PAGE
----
Using the Feed Cost Cow-Q-Lator

Task 1: Estimate the True Feeding Costs

The Feed Cost Cow-Q-Lator has nine feed worksheets, each for a single feed. These worksheets are represented as tabs, F1, F2, etc., to F9. F1 is used in place of Feed 1 and F2 for Feed 2, and so on. The F10 worksheet contains the Cornstalk Cow-Q-Lator. This worksheet provides a method to quantify the cost of grazing corn stover and estimates the same CP, TDN, and DM costs for the same levels as the other nine worksheets.

All of the worksheets are designed for users to enter data in the cells with a white background. Calculated results are displayed in the cells with the magenta background. No calculation results appear until sufficient data is entered in the appropriate worksheet cells. New data is entered on a separate worksheet for each feed being considered. Some worksheets already have sample information. This can be easily replaced by typing over it. Similarly, once a feed entry is no longer needed, type over it to replace it.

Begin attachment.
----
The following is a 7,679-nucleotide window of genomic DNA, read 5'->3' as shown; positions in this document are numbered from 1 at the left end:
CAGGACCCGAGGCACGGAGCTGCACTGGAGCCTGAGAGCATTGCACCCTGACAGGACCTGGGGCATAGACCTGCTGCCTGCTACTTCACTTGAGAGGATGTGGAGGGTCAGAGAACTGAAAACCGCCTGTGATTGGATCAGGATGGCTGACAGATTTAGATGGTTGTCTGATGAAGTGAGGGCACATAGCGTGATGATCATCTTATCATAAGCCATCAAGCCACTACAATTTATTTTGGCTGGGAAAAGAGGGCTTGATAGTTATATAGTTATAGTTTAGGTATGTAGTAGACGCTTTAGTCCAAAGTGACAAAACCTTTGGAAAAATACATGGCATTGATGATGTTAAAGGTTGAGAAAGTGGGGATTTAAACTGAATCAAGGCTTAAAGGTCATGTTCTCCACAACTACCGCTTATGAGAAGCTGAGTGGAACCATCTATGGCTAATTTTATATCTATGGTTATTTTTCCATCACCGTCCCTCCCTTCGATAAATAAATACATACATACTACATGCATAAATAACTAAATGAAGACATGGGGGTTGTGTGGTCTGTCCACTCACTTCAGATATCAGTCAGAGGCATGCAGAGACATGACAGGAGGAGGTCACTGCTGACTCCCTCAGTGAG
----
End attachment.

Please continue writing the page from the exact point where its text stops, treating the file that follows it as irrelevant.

The quality of information derived from these worksheets is directly proportional to the accuracy of the information entered. For best results, users should have their feed sources analyzed for specific nutritional content. Most analyses provide accurate estimates of DM as a percentage of the feed, CP (DM basis) as a percent, and TDN (DM basis) as a percent. The more accurate these factors are, the more accurate the cost per unit, and the better the comparison among feeds.

Other items to be input on the nine “F” tab worksheets include